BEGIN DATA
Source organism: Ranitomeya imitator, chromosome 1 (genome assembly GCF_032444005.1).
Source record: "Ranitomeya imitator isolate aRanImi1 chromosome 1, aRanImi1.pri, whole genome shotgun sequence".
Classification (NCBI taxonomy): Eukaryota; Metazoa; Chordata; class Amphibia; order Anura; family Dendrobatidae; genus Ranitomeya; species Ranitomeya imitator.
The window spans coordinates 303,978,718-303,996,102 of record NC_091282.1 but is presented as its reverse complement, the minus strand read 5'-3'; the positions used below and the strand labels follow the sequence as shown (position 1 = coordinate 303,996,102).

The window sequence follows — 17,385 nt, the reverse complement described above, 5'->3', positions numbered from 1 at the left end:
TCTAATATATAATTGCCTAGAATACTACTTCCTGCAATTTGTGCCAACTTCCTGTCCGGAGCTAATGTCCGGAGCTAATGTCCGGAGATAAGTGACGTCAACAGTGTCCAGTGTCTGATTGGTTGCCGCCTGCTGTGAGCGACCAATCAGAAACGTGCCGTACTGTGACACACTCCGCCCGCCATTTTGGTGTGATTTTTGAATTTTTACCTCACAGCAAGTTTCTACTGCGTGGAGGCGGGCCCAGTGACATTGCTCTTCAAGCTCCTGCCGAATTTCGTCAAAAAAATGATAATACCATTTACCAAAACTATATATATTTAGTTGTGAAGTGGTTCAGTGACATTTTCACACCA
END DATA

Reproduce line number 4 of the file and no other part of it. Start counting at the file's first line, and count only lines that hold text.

The window spans coordinates 303,978,718-303,996,102 of record NC_091282.1 but is presented as its reverse complement, the minus strand read 5'-3'; the positions used below and the strand labels follow the sequence as shown (position 1 = coordinate 303,996,102).